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Sharks so far, yet so close

Thanks mostly to goaltender Jones, San Jose can tie Stanley Cup Final with Game 6 win against Penguins

by Nicholas J. Cotsonika @cotsonika / NHL.com Columnist

SAN JOSE -- The San Jose Sharks would like to think they have the momentum and the pressure is on the Pittsburgh Penguins.

With a 4-2 victory in Game 5 of the Stanley Cup Final at Consol Energy Center on Thursday, the Sharks cut their series deficit to 3-2. Win Game 6 at SAP Center in San Jose on Sunday (8 p.m. ET; NBC, CBC, TVA Sports), and they will force a Game 7 on Wednesday back in Pittsburgh, and we all know what can happen in a Game 7.

Anything.

The problem is they were outplayed badly in Game 5, again, and survived because of goaltender Martin Jones. They still haven't solved the fundamental problems of the Penguins' speed and skill, and unless they do, they might need Jones to steal Games 6 and 7 the way he stole Game 5 to win the first championship in their 25-year history.

The odds are against it.

Jones is the first goaltender since the 1967 expansion to make at least 40 saves in multiple wins in a Stanley Cup Final. He made 40 saves in a 3-2 overtime win in Game 3 and 44 in Game 5. Is he going to do it two more times? When he has done it only one other time in 123 NHL regular-season and playoff games? It's possible, not probable.

Video: SJSJ@PIT, Gm5: Pavelski scores empty-net goal

The Penguins have been the better team over the course of the series. They have outshot the Sharks 179-120 over five games, registering more than 40 shots three times.

They outshot the Sharks 46-22 and out-attempted them 76-36 in Game 5. No Sharks player had a positive Corsi rating, meaning no San Jose player could say the Sharks had a higher percentage of even-strength shot attempts when he was on the ice. That's domination.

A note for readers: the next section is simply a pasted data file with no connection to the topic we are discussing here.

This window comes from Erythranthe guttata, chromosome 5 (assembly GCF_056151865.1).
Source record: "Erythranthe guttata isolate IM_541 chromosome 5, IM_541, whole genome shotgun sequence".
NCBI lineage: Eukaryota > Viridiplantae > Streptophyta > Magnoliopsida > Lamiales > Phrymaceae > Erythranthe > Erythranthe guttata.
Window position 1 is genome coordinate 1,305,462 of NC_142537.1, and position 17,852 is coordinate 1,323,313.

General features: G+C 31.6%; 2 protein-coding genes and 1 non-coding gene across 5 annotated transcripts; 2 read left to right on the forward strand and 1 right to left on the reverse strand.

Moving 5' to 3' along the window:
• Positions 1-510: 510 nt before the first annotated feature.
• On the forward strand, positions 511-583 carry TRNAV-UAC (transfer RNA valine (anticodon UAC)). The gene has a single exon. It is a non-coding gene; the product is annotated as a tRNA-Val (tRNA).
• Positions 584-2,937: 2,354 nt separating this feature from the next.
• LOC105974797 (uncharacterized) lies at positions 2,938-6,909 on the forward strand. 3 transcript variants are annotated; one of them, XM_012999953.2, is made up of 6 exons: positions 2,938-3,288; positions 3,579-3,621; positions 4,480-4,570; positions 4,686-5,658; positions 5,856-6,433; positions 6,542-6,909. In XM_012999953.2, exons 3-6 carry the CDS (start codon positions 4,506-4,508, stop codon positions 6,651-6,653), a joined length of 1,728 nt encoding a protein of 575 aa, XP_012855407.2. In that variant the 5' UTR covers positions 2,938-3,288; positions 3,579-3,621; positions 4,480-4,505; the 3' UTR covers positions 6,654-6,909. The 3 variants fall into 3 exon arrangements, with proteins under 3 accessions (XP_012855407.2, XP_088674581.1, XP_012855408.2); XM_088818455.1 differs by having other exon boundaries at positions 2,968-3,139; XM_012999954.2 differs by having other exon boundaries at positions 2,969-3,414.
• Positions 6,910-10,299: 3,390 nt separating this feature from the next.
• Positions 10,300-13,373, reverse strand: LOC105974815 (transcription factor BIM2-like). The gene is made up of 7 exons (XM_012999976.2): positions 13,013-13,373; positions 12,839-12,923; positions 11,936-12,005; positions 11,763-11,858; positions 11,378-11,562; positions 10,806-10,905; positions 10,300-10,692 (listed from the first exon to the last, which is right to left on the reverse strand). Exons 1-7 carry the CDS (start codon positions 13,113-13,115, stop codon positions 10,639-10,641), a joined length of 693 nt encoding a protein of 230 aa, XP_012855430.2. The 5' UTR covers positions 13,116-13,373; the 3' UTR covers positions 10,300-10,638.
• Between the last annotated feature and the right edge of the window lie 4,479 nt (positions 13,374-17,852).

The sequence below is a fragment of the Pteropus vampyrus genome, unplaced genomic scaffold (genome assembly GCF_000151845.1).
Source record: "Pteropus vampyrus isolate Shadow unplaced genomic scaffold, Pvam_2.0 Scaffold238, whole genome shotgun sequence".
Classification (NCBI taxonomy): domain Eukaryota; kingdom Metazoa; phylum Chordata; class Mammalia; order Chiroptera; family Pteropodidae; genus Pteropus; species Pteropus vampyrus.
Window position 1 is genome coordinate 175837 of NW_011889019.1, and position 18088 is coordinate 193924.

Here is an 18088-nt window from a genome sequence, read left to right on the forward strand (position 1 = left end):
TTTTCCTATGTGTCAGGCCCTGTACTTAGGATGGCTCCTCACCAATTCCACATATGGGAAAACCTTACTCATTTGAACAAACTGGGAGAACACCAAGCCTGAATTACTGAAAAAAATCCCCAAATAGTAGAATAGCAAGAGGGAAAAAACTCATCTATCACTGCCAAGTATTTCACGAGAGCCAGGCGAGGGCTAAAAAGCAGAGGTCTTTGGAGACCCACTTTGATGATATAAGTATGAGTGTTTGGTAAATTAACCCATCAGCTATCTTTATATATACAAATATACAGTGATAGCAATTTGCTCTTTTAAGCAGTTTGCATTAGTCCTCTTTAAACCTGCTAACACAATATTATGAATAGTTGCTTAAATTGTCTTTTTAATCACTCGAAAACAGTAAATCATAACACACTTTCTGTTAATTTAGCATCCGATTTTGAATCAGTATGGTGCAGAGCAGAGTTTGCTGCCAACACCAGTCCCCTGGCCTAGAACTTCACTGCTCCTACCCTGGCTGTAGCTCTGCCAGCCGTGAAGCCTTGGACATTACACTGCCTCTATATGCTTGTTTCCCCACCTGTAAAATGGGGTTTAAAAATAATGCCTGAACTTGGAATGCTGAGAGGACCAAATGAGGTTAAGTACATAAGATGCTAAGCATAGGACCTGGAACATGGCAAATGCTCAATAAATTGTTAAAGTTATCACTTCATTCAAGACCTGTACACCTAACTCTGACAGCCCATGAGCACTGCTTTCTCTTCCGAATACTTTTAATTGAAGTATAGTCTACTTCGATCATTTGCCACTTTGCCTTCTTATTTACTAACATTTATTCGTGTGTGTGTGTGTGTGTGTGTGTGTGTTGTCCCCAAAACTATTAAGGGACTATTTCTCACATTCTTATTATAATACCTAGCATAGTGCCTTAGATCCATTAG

"Yeah, you can't give up that many shots," Sharks forward Chris Tierney said. "They had so many chances where they were in tight or they hit the post or 'Joner' had to make an unbelievable save."

The Sharks have played down the Penguins' totals, saying Pittsburgh likes to "sling it," as if the Penguins have been firing low-percentage shots and shot attempts from the outside all the time. But anyone who has watched the games has seen the Penguins outskate the Sharks for the most part and generate better scoring chances.

Another argument.

"They were different games at home," Sharks defenseman Paul Martin said. "We played them differently. They didn't get as many shots. We were able to play a better defensive game. I would expect something similar along those lines like the last couple games at the Shark Tank."

They were different games, in the sense the Sharks had the last line change and controlled the matchups. They were able to put defenseman Marc-Edouard Vlasic against Penguins captain Sidney Crosby, for instance.

Video: SJS@PIT, Gm5: Sharks, Pens erupt for four early goals

Still, they were outshot 42-26 in Game 3, and although they outshot the Penguins 24-20 in a 3-1 loss in Game 4, that was largely due to the fact the Penguins took a 2-0 lead early in the second period and sat back too much.

The Sharks have to find a way to establish their forecheck, something they haven't done nearly enough through five games. They're supposed to be the type of team that can grind in the offensive zone, wear down the Penguins and never let their speed game get started.

"We can still have the puck a little bit more, forecheck, play with it, be a little heavier maybe down there," Sharks captain Joe Pavelski said. 

When the Penguins do get going, the Sharks have to do a better job of slowing them through the neutral zone and covering them in the defensive zone.

"Guys were getting on the wrong side of us a few times on rebounds, and 'Joner' bailed us out a few times," said Sharks defenseman Justin Braun, recalling perhaps Jones' best highlight in Game 5, a left-pad save on Penguins center Nick Bonino in the second period. "I know Bonino got on the wrong side of me and had a pretty good chance, and 'Joner' kicked his leg out. We've got to do a better job boxing guys out and taking those chances away."

The forwards have to help, too.

"We've got to check quick," Pavelski said. "We need guys coming back, stopping, really committing to that area and not allowing a lot of second, third opportunities."

If the Sharks don't do it, they might not get a second or third opportunity.

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